Other studies have shown changes to the genome-wide distribution of some histone and DNA modifications in senescent cells compared with proliferating cells. In senescent cells, lamin B1 is degraded by autophagy [28–31] and this is associated with chromatin changes in and around those regions that, in proliferating cells, interact with nuclear lamins, the so-called lamin associated domains (LADs) . For example, senescent cells harbor large-scale domains of H3K4me3- and H3K27me3-enriched “mesas” and H3K27me3-depleted “canyons” . Mesas form at LADs, whereas canyons form mostly between LADs and are enriched in genes and enhancers. Loss of gene-repressive H3K27me3 at canyons correlates with up-regulation of key senescence genes. Some DNA methylation changes are also focused on LADs. Specifically, LADs undergo DNA hypomethylation in senescent cells . Conversely, many repressed cell cycle genes gain DNA methylation flanking their promoter transcription start site and this may contribute to repression of those genes and stable senescence-associated proliferation arrest . Given these precedents, other histone and chromatin modifications are also likely important in senescence.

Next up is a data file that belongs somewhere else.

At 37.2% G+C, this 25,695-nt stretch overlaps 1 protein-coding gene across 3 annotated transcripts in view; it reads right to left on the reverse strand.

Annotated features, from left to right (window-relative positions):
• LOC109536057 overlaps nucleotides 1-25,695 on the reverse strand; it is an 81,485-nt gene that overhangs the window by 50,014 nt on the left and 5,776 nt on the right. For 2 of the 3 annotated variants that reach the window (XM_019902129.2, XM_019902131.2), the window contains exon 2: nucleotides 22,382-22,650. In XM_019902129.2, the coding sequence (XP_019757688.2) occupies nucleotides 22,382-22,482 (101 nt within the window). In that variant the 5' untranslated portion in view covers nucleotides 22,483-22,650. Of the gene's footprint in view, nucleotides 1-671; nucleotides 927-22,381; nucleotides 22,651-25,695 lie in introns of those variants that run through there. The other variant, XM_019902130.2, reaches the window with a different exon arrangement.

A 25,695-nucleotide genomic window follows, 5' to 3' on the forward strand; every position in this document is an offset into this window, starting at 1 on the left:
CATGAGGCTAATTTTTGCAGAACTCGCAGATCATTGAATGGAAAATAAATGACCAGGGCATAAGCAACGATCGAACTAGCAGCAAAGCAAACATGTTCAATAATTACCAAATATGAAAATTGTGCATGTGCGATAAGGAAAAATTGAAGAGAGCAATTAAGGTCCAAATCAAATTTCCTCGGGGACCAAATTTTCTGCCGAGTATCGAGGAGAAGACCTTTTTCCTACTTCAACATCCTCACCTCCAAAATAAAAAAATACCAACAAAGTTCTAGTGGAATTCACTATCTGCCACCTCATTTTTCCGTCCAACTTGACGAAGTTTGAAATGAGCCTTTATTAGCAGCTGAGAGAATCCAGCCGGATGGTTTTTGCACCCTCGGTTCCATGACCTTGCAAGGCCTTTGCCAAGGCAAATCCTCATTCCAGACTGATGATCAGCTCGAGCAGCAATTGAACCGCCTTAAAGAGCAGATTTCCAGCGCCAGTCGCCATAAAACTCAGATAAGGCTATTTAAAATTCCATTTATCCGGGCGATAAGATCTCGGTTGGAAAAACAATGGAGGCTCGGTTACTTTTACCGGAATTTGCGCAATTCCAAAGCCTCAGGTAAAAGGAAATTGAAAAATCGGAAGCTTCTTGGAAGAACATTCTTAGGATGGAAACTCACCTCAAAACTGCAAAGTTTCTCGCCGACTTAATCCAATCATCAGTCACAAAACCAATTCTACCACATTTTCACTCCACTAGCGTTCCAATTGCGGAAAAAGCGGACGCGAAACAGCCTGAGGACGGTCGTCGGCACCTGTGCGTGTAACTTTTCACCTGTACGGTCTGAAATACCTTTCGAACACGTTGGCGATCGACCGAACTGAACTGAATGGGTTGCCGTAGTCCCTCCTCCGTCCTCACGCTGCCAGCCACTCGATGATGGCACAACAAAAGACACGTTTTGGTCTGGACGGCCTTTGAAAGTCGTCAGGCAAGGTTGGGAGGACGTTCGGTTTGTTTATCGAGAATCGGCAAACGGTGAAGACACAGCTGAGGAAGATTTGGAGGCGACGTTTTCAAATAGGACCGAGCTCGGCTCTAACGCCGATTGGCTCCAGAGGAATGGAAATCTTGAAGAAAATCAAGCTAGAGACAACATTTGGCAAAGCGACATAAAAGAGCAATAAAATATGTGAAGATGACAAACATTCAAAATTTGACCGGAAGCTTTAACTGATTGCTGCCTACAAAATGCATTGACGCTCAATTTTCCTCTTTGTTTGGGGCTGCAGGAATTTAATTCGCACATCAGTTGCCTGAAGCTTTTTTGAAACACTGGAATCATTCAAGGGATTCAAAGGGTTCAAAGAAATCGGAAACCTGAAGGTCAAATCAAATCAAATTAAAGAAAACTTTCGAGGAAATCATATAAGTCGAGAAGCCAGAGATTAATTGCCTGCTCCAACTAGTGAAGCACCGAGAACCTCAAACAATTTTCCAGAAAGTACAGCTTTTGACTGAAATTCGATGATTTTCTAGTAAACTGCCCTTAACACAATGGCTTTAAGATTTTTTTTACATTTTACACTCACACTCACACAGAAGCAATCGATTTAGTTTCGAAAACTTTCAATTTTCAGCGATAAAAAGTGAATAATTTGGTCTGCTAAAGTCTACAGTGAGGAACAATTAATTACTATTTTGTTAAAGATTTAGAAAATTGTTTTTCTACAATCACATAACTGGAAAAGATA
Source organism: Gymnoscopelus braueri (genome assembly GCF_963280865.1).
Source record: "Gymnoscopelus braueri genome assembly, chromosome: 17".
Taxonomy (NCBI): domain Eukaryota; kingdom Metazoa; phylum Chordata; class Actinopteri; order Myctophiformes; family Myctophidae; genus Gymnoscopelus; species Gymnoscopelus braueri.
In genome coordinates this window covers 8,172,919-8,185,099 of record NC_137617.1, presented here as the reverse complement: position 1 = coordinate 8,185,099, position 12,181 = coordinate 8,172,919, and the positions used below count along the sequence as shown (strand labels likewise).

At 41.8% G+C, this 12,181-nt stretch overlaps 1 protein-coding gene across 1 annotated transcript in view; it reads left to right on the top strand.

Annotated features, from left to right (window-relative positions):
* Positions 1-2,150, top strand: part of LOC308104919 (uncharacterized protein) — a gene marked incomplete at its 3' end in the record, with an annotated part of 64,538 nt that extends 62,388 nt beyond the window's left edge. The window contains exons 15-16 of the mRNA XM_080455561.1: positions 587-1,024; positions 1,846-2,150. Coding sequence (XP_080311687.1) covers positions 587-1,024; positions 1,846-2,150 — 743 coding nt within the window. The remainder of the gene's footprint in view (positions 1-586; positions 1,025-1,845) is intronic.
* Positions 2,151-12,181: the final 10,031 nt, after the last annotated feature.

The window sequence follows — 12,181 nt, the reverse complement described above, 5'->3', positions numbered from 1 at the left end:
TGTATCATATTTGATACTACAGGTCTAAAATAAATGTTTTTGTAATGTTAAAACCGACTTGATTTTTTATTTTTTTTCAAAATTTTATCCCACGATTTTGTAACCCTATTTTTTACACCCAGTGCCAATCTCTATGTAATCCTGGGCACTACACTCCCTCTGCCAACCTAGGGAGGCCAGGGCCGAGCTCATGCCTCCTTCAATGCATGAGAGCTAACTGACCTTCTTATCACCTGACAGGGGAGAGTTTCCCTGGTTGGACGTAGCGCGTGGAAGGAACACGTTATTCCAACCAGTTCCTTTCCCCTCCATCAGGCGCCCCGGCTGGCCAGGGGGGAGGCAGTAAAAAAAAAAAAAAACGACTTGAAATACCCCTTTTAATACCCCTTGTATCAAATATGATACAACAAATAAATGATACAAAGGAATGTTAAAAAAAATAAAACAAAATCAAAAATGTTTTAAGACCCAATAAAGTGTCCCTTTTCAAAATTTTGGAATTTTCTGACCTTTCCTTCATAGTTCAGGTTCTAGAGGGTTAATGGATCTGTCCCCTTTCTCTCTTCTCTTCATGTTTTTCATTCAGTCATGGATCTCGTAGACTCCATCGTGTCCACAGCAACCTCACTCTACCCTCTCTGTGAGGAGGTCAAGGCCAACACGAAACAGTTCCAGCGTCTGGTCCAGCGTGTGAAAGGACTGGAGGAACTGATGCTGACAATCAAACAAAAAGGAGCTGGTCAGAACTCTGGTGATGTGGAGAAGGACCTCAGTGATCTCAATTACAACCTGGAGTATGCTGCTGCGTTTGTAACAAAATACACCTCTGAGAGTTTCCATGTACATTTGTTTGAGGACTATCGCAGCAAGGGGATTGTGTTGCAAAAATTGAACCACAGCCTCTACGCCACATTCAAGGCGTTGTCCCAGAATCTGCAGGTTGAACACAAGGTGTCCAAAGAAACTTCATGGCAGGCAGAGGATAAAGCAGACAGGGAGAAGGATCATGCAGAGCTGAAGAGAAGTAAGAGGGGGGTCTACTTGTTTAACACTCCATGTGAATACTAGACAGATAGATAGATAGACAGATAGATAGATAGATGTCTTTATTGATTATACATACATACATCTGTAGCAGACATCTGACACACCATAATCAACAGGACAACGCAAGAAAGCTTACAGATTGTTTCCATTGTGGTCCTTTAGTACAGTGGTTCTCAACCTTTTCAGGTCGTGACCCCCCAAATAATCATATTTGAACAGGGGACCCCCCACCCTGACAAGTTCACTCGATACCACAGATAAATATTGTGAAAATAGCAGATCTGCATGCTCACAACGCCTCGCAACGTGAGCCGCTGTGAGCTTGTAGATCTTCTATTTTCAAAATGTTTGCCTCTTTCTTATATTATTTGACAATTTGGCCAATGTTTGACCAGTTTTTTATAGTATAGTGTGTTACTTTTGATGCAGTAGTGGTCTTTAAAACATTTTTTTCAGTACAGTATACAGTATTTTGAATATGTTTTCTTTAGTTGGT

In this regard, the abundance of a specific histone modification, H4K20me3, has been previously reported to increase in senescent cells (both OIS and RS) , prematurely aged (progeroid) cells , and physiologically aged tissues . Conversely, abundance of H4K20me3 and the enzyme primarily responsible for its deposition, SUV420H2, decrease in cancer cells [36–40]. Moreover, SUV420H2 suppresses the tumorigenicity of induced pluripotent stem cells and invasiveness of breast cancer cells [40, 41]. Together, these data suggest a model whereby SUV420H2 and H4K20me3 enforce a barrier to cell transformation and tumorigenesis that is played out, at least in part, in senescent cells and aged tissues . In terms of mechanism, H4K20me3 has been proposed to suppress transcription and recombination and/or control telomere elongation [41, 43–47]. A recent report showed that recruitment of H4K20me3 and the enzyme primarily responsible for its deposition, SUV420H2, to rRNA genes and IAP repeats leads to chromatin compaction at these repeats during cell quiescence and differentiation . However, the genomic distribution and function of H4K20me3 in senescent cells has not been investigated. Here, we combined an epigenomic profiling approach and functional assays to better understand the role of SUV420H2 and H4K20me3 in senescence. Based on these data, we propose that elevated H4K20me3 in senescent cells contributes, at least in part, to stabilization of the senescent epigenome and genome, thereby stabilizing the senescent phenotype and, hence, long-term senescence-mediated tumor suppression.